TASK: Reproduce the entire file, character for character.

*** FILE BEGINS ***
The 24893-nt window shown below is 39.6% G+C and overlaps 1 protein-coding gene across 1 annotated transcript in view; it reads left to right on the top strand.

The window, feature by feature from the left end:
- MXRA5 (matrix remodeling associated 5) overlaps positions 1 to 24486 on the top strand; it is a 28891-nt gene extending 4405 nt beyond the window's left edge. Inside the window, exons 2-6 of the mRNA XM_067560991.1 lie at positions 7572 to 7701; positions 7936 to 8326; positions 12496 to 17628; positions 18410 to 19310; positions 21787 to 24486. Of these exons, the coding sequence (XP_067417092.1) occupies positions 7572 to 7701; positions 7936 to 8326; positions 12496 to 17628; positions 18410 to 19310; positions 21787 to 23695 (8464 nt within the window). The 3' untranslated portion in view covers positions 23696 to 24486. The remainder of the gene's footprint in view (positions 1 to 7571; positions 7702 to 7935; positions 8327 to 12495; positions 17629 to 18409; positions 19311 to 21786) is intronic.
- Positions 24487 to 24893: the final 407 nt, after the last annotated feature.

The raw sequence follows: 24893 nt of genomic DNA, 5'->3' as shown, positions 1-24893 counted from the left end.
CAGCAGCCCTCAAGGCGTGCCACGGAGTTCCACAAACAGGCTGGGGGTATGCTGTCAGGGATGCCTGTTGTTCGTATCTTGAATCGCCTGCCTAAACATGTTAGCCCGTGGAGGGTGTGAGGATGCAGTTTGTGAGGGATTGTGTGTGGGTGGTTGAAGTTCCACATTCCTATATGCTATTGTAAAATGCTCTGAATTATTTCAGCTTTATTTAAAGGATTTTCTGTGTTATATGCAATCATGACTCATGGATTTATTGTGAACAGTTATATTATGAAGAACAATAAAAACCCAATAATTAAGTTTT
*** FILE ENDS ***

The 24893-nt window shown below is 39.6% G+C and overlaps 1 protein-coding gene across 1 annotated transcript in view; it reads left to right on the top strand.

The window, feature by feature from the left end:
- MXRA5 (matrix remodeling associated 5) overlaps positions 1 to 24486 on the top strand; it is a 28891-nt gene extending 4405 nt beyond the window's left edge. Inside the window, exons 2-6 of the mRNA XM_067560991.1 lie at positions 7572 to 7701; positions 7936 to 8326; positions 12496 to 17628; positions 18410 to 19310; positions 21787 to 24486. Of these exons, the coding sequence (XP_067417092.1) occupies positions 7572 to 7701; positions 7936 to 8326; positions 12496 to 17628; positions 18410 to 19310; positions 21787 to 23695 (8464 nt within the window). The 3' untranslated portion in view covers positions 23696 to 24486. The remainder of the gene's footprint in view (positions 1 to 7571; positions 7702 to 7935; positions 8327 to 12495; positions 17629 to 18409; positions 19311 to 21786) is intronic.
- Positions 24487 to 24893: the final 407 nt, after the last annotated feature.

The raw sequence follows: 24893 nt of genomic DNA, 5'->3' as shown, positions 1-24893 counted from the left end.
CAGCAGCCCTCAAGGCGTGCCACGGAGTTCCACAAACAGGCTGGGGGTATGCTGTCAGGGATGCCTGTTGTTCGTATCTTGAATCGCCTGCCTAAACATGTTAGCCCGTGGAGGGTGTGAGGATGCAGTTTGTGAGGGATTGTGTGTGGGTGGTTGAAGTTCCACATTCCTATATGCTATTGTAAAATGCTCTGAATTATTTCAGCTTTATTTAAAGGATTTTCTGTGTTATATGCAATCATGACTCATGGATTTATTGTGAACAGTTATATTATGAAGAACAATAAAAACCCAATAATTAAGTTTT